There’s only been a handful of video games that have touched me to the point that I have replayed them almost every year. Usually, those games come from my youth; games like Legend of Zelda: A Link to the Past and Rock ‘n Roll Racing.
Assassin’s Creed 2 started to creep into that playlist when it released in November of 2009. While part of that replay comes from being an installment in a yearly series, the most significant part of my replays came from the mixture of my love of history and science fiction.
Assassin’s Creed 2 has two main settings. One, which we do not spend a lot of time in, is 2012 with Desmond from Assassin’s Creed. This time, instead of revisiting the Third Crusade, he visits the Italian Renaissance and his ancestor Ezio Auditore da Firenze.
After seeing the point of Ezio’s birth, we spend our time with him between the years of 1476-1499. This time frame allows us to not only see the beauty of cities like Florence and Venice but meet people who shaped world history like Leonardo da Vinci and Lorenzo de Medici.
Assassin’s Creed 2 took the base gameplay from the first Assassin’s Creed and added to it. UbiSoft Montreal started by adding the ability to swim and allowing Ezio to climb faster than Altair could. These abilities permitted Ezio more freedom in his world than Altair had.
While necessary combat controls stayed relatively unchanged, they added the ability to not only fight with your hidden blade but with other weapons, like knives and war hammers. While this doesn’t change combat, it allows for new animations that at some points can make me cringe.
The most significant expansion concerning gameplay is the addition of an economy. With the simple addition of money, we are now able to not only buy things like weapons and ammunition but also upgrades to buildings and paintings. This addition makes you feel like you are helping out your family and town more than just running around and murdering during the Renaissance.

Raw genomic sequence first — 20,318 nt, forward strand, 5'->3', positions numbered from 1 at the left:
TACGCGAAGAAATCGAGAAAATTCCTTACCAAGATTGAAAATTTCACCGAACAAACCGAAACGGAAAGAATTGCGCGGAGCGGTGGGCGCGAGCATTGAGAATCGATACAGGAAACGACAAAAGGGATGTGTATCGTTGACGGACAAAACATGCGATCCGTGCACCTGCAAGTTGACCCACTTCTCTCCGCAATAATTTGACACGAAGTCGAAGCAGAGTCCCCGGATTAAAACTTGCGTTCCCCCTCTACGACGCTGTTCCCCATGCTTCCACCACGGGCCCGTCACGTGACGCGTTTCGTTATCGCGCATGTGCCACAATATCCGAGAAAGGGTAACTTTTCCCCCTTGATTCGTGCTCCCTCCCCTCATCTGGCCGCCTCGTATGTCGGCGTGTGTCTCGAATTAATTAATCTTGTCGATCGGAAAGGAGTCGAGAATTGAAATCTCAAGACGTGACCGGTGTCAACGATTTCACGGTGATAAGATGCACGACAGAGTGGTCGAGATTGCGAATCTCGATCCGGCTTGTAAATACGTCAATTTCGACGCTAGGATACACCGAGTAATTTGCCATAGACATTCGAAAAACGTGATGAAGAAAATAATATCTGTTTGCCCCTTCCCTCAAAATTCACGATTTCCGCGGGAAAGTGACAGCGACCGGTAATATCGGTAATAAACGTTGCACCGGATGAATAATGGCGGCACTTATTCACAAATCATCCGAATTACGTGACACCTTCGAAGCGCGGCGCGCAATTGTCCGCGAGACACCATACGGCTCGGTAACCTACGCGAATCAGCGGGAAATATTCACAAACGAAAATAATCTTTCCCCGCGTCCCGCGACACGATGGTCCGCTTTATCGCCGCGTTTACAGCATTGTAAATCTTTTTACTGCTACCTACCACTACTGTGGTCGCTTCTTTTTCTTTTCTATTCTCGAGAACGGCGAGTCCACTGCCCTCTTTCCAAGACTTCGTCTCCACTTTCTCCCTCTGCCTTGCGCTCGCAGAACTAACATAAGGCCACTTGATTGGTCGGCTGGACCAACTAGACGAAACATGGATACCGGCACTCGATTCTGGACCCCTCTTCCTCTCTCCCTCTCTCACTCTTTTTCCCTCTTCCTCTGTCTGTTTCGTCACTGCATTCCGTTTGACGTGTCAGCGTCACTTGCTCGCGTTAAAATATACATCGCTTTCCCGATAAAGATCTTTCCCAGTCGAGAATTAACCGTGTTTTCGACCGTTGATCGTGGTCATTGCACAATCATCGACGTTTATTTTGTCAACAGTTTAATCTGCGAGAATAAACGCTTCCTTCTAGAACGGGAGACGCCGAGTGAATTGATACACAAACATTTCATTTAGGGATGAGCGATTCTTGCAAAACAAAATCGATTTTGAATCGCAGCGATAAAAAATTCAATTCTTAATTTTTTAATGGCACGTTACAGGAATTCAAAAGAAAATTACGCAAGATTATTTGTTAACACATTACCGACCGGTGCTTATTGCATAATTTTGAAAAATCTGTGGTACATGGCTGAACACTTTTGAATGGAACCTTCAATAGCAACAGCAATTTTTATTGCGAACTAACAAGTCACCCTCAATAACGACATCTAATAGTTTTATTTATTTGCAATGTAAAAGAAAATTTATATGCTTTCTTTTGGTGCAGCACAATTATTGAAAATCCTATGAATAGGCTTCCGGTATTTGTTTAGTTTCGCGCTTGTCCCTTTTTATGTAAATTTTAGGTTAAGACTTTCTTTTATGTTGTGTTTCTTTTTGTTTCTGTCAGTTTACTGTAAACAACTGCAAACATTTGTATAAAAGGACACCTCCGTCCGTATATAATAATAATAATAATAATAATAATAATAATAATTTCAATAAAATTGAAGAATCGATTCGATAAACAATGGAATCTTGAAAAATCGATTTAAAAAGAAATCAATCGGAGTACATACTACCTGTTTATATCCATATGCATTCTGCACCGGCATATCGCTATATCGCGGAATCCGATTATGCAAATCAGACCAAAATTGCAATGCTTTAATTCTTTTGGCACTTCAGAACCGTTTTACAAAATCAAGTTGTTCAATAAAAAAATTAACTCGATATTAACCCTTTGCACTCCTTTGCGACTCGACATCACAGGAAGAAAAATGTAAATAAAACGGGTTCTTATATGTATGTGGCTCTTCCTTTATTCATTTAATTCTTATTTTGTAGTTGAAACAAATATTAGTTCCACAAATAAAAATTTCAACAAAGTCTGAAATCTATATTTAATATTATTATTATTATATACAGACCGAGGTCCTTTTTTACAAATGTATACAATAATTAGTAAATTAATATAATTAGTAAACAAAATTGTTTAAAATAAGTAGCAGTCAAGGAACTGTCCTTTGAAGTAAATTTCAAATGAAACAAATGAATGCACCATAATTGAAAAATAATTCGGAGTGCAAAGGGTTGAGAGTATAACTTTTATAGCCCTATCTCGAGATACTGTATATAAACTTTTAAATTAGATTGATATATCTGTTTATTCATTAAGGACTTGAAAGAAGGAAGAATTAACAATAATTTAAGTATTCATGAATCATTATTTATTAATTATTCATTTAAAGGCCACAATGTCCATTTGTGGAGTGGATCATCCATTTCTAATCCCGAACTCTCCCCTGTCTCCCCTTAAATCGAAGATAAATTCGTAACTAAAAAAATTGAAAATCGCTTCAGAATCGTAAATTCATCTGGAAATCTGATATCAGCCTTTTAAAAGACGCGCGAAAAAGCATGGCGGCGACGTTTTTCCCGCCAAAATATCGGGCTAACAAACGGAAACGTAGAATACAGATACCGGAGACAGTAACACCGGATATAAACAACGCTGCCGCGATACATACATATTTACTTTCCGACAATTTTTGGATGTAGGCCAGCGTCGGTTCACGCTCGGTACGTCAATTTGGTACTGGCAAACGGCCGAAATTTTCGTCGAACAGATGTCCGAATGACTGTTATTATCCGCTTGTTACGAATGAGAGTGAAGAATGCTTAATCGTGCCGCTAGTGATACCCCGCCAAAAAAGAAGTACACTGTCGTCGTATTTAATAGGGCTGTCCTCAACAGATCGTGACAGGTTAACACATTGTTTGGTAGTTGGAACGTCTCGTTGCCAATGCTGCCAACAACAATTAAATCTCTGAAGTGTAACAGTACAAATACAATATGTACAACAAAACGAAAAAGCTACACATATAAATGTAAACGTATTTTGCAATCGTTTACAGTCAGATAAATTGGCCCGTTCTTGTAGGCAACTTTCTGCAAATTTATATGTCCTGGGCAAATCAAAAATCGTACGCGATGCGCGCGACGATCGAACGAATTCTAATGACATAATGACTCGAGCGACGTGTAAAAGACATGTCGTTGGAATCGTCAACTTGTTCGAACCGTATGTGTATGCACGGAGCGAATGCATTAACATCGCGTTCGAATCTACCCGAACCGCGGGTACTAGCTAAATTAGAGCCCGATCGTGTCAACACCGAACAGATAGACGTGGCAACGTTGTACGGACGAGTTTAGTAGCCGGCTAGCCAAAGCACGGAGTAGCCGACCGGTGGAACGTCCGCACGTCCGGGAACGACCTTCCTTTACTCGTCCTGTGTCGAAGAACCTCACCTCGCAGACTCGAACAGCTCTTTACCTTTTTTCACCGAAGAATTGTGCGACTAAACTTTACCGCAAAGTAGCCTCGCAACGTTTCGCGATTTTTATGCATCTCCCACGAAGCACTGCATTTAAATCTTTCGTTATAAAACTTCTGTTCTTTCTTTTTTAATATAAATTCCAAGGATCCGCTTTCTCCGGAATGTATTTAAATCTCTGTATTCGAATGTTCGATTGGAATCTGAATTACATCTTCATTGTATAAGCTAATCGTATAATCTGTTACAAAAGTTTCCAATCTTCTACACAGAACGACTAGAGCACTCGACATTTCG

Expanding the Lore
Assassin’s Creed 2 takes things introduced in the first game and expands on them from a world-building perspective. In the first game, you get vague details about incidences that have happened in the past, and you see one item that had the power to change all of history. Hidden within the cities of Italy are unique puzzles that expand on the lore. These puzzles not only add history changing items to the lore but also confirms conspiracy theories to be true.
With this game being the first Assassin’s Creed title that I ever played it was these hidden puzzles that drew me into the series. It gave me a curiosity about history that I knew and ask myself “what if?”.
What if it didn’t happen that way? What if it was all a lie? Assassin’s Creed was able to give me a story that melded together a lot of the things that I enjoyed.
Assassin’s Creed 2 will always hold a special place in my heart as the game that brought me into this series. Though I must say that playing it now, it does feel a bit dated. Even with the graphical upgrade that came with The Ezio Collection, Assassin’s Creed 2 looks a little blocky. When you add that with the simplistic playstyle, that can lead to a lot of sections of guard – counter – drink medicine, making this game more relaxed than other games in the series.
With all of that said, the music is fantastic and draws you into the game much like the soundtrack of a movie will bring you into its story. With my history of playing this game through the years, I will always keep it in my game rotation, though with its age newer players may have a hard time getting into it. For that reason, I only recommend this game for players who are looking to play the full Assassin’s Creed series and know where the series started.